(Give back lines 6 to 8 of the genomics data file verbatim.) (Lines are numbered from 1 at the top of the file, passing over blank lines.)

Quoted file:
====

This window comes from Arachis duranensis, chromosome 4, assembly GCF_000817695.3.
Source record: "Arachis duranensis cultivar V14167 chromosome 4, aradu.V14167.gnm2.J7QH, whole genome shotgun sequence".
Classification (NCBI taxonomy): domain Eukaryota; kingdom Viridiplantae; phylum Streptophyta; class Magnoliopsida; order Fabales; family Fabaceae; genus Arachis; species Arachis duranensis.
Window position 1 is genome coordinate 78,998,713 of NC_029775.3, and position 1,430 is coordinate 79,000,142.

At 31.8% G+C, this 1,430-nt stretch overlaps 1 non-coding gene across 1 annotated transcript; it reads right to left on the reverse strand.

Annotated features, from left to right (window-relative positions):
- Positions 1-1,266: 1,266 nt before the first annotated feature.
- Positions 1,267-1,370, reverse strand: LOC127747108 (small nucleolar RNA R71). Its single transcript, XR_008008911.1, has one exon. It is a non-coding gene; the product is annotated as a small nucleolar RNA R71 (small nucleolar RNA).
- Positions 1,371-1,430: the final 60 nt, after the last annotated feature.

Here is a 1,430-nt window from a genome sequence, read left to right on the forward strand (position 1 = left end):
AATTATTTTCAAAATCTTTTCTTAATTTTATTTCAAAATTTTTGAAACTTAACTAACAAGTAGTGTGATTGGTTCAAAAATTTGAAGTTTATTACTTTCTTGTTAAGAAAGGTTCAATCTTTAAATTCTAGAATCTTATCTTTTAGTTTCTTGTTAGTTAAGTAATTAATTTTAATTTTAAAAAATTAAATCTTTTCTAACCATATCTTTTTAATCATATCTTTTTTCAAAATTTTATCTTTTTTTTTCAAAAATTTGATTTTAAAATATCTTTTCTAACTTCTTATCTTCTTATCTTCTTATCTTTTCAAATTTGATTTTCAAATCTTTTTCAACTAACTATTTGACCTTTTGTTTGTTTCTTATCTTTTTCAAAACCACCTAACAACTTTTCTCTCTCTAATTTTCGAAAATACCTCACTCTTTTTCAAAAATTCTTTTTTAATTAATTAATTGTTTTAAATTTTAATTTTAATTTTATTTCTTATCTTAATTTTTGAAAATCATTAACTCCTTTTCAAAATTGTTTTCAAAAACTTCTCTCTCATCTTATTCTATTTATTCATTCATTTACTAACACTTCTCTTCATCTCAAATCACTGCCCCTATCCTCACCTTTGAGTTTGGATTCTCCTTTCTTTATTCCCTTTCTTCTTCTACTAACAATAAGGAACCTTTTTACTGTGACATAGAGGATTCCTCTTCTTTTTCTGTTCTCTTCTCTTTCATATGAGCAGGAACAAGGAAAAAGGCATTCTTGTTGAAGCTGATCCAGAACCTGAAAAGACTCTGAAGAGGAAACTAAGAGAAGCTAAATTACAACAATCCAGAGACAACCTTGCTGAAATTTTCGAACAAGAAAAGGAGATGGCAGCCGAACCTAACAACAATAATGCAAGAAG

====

Annotated features, from left to right (window-relative positions):
- Positions 1-1,266: 1,266 nt before the first annotated feature.
- Positions 1,267-1,370, reverse strand: LOC127747108 (small nucleolar RNA R71). Its single transcript, XR_008008911.1, has one exon. It is a non-coding gene; the product is annotated as a small nucleolar RNA R71 (small nucleolar RNA).